Little is known about the nature of the microbiology in tap waters delivered to consumers via public drinking water distribution systems (DWDSs). In order to establish a broader understanding of the microbial complexity of public drinking waters we sampled tap water from seventeen different cities between the headwaters of the Arkansas River and the mouth of the Mississippi River and determined the bacterial compositions by pyrosequencing small subunit rRNA genes. Nearly 98% of sequences observed among all systems fell into only 5 phyla: Proteobacteria (35%), Cyanobacteria (29%, including chloroplasts), Actinobacteria (24%, of which 85% were Mycobacterium spp.), Firmicutes (6%), and Bacteroidetes (3.4%). The genus Mycobacterium was the most abundant taxon in the dataset, detected in 56 of 63 samples (16 of 17 cities). Among the more rare phylotypes, considerable variation was observed between systems, and was sometimes associated with the type of source water, the type of disinfectant, or the concentration of the environmental pollutant nitrate. Abundant taxa (excepting Cyanobacteria and chloroplasts) were generally similar from system to system, however, regardless of source water type or local land use. The observed similarity among the abundant taxa between systems may be a consequence of the selective influence of chlorine-based disinfection and the common local environments of DWDS and premise plumbing pipes.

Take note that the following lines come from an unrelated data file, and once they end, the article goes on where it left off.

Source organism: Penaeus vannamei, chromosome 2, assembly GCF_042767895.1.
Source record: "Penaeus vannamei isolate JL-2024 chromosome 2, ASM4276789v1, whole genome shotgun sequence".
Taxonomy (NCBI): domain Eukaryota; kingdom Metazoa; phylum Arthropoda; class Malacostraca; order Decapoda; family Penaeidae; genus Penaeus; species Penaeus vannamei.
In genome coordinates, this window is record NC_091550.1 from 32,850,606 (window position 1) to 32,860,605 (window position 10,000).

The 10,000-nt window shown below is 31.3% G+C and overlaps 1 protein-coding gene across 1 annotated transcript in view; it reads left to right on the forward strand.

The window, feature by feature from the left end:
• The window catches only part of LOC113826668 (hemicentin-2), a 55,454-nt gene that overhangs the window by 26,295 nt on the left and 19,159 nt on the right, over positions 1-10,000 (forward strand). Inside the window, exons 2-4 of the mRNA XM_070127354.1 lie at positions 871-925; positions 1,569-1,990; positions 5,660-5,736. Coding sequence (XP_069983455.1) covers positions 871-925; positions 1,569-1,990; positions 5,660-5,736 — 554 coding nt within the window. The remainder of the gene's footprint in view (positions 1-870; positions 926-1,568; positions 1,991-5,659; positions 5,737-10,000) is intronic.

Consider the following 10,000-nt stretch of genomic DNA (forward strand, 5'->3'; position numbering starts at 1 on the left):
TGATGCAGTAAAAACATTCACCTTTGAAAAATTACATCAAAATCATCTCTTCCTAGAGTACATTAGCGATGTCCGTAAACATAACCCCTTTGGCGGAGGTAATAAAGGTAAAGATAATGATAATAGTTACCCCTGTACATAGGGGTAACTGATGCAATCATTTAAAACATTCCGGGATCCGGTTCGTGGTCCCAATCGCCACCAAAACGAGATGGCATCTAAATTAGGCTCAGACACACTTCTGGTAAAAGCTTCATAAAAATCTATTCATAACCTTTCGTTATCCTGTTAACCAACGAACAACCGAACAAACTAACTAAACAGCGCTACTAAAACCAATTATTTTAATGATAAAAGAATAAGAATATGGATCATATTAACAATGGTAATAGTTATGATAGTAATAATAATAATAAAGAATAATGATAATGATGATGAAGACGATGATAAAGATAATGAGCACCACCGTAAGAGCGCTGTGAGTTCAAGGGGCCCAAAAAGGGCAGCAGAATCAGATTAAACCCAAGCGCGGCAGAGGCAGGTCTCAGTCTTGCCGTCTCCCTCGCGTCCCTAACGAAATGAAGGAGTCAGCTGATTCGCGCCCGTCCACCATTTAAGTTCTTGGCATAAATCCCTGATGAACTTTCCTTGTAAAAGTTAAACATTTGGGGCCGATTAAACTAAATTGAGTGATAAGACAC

Keywords: Drinking water bacteria; Drinking water distribution systems; Opportunistic pathogens; Pyrosequences; Ribosomal RNA sequences.
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